NOTE: Bloomberg Second Measure launched a new and exclusive transaction dataset in July 2022. Our data continues to be broadly representative of U.S. consumers. As a result of this panel change, however, we recommend using only the latest posts in assessing metrics, and do not support referring to historical blog posts to infer period-over-period comparisons.
The COVID-19 pandemic has increased the popularity of third party delivery services, which have seen a surge in full-service restaurant partnerships as many restaurants turn to third-party delivery services to stay afloat. However, our consumer transaction data reveals that third party delivery services generate significantly more sales through quick-service restaurants than full-service restaurants, though they constitute a larger portion of total sales at full-service restaurants.
Quick-service restaurants (QSRs) are defined in our analysis as restaurants without table service, where food is cooked to order in a short period of time, while full-service restaurants are sit-down eateries where food is served directly to customers’ tables. Third party delivery sales volumes at both quick-service and full-service restaurants spiked the weeks of March 16 through May 4, the initial weeks of the pandemic. Sales have since leveled off for full-service restaurants, while maintaining steady growth for quick-service restaurants.
Where the volume of third party delivery sales at QSRs had been on average twice that of full-service restaurants when shelter-in-place orders first went into effect, it has grown to more than three times that of full service restaurants as of the first week of 2021. However, it is worth noting that quick service restaurant sales through third party delivery dipped over the holidays, while full service restaurants saw a modest bump around New Year’s.
Third party delivery makes up a larger portion of full-service restaurant sales
Third party delivery services constitute a larger share of sales at full-service restaurants than at quick-service restaurants. For full-service restaurants, third party share of sales skyrocketed from less than 5 percent the first week of March 2020 to nearly 20 percent by the last week of that same month, around the time that most states introduced stay-at-home orders.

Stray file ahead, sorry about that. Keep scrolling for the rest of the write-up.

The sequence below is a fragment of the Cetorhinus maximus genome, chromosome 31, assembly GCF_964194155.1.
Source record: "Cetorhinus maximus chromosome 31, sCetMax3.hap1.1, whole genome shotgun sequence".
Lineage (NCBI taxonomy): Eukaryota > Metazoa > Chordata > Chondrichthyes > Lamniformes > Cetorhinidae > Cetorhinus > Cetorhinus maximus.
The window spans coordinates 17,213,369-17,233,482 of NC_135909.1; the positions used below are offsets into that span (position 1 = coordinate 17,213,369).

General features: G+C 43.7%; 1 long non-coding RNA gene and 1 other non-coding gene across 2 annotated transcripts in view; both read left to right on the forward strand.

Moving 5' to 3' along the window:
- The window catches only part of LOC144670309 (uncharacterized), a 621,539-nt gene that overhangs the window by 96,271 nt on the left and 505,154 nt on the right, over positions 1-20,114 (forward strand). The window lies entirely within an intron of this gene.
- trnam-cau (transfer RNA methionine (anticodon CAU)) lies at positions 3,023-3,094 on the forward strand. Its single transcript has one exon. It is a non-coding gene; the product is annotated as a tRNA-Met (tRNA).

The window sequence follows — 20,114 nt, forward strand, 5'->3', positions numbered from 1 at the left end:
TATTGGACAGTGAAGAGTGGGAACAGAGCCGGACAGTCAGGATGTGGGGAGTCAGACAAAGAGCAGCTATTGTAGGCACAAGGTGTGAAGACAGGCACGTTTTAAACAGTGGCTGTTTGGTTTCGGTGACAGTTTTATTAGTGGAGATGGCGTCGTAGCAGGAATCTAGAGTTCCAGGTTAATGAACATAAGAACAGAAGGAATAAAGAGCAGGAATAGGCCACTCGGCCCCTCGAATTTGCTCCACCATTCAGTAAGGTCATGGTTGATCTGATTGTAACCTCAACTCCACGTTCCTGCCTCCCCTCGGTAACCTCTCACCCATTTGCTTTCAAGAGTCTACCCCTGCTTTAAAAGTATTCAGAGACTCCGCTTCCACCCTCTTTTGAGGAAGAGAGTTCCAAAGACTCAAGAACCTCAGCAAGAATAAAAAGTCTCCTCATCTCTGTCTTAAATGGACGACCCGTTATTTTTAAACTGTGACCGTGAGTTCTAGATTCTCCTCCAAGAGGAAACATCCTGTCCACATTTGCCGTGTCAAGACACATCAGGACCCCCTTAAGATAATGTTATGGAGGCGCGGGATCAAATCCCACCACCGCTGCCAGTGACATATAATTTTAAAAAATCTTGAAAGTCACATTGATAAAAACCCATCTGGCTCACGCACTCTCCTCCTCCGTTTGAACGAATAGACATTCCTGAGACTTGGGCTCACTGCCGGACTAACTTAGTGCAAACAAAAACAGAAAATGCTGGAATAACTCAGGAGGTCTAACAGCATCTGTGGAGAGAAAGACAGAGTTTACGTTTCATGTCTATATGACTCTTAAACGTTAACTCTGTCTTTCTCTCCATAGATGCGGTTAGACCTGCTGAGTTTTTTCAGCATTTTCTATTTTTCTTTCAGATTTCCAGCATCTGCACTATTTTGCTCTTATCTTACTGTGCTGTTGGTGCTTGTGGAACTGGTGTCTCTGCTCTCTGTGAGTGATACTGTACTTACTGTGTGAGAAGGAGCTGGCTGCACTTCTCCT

Sales from third party delivery services have continued contributing a significant proportion of full-service restaurant sales in subsequent months, although the percentage decreased at the start of summer once stay-at-home orders began lifting in most states. Between March and June 2020, third party delivery share of sales constituted an average of 14 percent at full-service restaurants. As states started re-opening, full-service restaurants’ third party share of sales fell to an average of 9 percent from July through the rest of 2020.
Meanwhile, third party delivery share of sales at QSRs doubled from 3 percent in the first week of March to 6 percent in the final week of March. Share of sales has since been sustained at an average of 6 percent at quick-service restaurants, which may be due in part to more robust direct delivery services available at quick-service restaurants.
QSRs bouncing back faster than full-service restaurants
Third party delivery services could be propelling the quick-service restaurant industry’s steady recovery. QSRs have seen a recovery since the initial dip in sales at the start of the pandemic, while the full-service restaurant industry has not fully bounced back yet.
For quick-service restaurants, average monthly indexed sales from June through the rest of 2020 grew by 6 percent compared to the same period in 2019. In contrast, average monthly indexed sales at full-service restaurants over the same periods fell by 26 percent year-over-year.
*Note: Second Measure regularly refreshes its panel and methods in order to provide the highest quality data that is broadly representative of U.S. consumers. As a result, we may restate historical data, including our blog content.